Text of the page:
Genome Advance of the Month:
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Scientists create a new "roadmap" for the human epigenome

February's Genome Advance of the Month is about the Roadmap Epigenomics Project and its aim to catalog the epigenome of different human cell types. The epigenome consists of chemical compounds that modify the genome and tell it what to do. The project, which published its initial findings in the February 18 issue of Nature, hopes to increase our understanding of how the epigenome contributes to health as well as disease. Read more

Globe with genomic data circling around

NIH position on cloud computing announced

NIH has issued a position statement on the use of public or private cloud systems for storing and analyzing controlled-access genomic data under the NIH Genomic Data Sharing (GDS) Policy.

Read the Position Statement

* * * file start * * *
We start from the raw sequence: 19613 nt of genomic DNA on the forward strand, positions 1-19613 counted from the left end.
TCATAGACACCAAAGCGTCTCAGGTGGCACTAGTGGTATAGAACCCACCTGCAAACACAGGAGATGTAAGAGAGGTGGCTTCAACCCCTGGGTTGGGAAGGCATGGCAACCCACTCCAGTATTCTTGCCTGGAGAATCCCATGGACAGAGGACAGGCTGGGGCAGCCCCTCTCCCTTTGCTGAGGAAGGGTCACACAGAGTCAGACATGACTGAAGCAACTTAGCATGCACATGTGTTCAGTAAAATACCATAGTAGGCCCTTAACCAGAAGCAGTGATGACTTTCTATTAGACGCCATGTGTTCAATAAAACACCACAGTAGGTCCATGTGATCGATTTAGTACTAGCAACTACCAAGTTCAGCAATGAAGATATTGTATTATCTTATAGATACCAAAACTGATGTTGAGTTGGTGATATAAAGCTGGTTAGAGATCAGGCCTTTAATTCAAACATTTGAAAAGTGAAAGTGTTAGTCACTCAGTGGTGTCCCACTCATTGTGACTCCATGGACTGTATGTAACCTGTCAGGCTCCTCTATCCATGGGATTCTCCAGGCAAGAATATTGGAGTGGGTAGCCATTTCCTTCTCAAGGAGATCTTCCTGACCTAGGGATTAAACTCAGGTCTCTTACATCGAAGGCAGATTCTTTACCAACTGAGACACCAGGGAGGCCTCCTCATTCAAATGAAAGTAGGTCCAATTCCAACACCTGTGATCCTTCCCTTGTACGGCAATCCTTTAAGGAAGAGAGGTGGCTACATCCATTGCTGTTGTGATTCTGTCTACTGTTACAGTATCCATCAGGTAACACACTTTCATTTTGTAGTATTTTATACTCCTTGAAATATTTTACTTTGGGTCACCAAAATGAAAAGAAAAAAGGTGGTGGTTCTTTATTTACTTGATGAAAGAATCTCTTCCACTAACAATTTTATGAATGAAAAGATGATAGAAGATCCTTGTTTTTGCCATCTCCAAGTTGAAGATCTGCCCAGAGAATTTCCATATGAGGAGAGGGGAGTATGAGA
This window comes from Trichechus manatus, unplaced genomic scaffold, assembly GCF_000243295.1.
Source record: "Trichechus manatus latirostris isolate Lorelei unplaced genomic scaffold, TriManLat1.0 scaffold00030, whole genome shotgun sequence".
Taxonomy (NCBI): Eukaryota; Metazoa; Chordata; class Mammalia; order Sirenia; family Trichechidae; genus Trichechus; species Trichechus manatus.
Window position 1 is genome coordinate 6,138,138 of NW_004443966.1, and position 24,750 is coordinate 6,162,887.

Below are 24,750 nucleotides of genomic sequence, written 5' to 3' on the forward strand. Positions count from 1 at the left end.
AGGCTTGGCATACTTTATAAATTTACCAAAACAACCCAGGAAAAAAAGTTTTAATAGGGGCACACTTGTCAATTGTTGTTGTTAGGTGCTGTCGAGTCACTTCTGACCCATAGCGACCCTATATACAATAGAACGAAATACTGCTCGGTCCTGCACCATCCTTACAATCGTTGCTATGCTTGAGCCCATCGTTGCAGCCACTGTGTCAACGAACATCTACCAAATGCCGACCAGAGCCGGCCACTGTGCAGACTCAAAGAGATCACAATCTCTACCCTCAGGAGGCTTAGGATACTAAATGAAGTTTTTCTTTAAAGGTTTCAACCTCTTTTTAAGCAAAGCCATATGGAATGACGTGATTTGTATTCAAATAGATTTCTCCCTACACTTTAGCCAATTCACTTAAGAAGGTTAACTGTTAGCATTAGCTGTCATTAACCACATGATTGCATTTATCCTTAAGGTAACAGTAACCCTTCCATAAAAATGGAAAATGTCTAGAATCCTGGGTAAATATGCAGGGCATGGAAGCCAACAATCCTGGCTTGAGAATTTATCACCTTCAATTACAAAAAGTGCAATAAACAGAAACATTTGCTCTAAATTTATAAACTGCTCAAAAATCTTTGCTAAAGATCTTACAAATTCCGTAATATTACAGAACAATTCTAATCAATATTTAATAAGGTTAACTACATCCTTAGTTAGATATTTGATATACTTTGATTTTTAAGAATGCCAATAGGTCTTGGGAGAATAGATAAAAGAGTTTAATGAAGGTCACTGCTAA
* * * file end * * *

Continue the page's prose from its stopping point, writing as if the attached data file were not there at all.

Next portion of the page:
Lab TV

LabTV reveals The Human Faces of Medical Research

Young NHGRI investigators and post-docs share their early interest in science, their journey to the lab and what excites them about their work in a new video series called The Human Faces of Medical Research. LabTV, which produced the series with NIH, hopes the videos will encourage young people to pursue careers in science. Read more

2015 DNA Day Pinterest Challenge

Take the Pinterest Challenge!

Calling all K-12 teachers and students: Celebrate National DNA Day 2015 by creating a Pinterest board with images and links to genomic resources for the classroom! All participants will receive hands-on educational resources. NHGRI staff will choose the top boards to feature on the Genome: Unlocking Life's Code website and Pinterest board. See: The 2015 DNA Day Pinterest Challenge for K-12 Teachers and Students

Video now available

Research Directions in Genetically-Mediated Stevens-Johnson Syndrome/Toxic Epidermal Necrolysis

On March 3-4, 2014, NHGRI sponsored Research Directions in Genetically-Mediated Stevens-Johnson Syndrome/Toxic Epidermal Necrolysis (SJS/TEN). The workshop reviewed current knowledge of the surveillance, pathogenesis and treatment of Stevens-Johnson Syndrome/Toxic Epidermal Necrolysis and identified priorities for future research. Video and slide presentations are now available.
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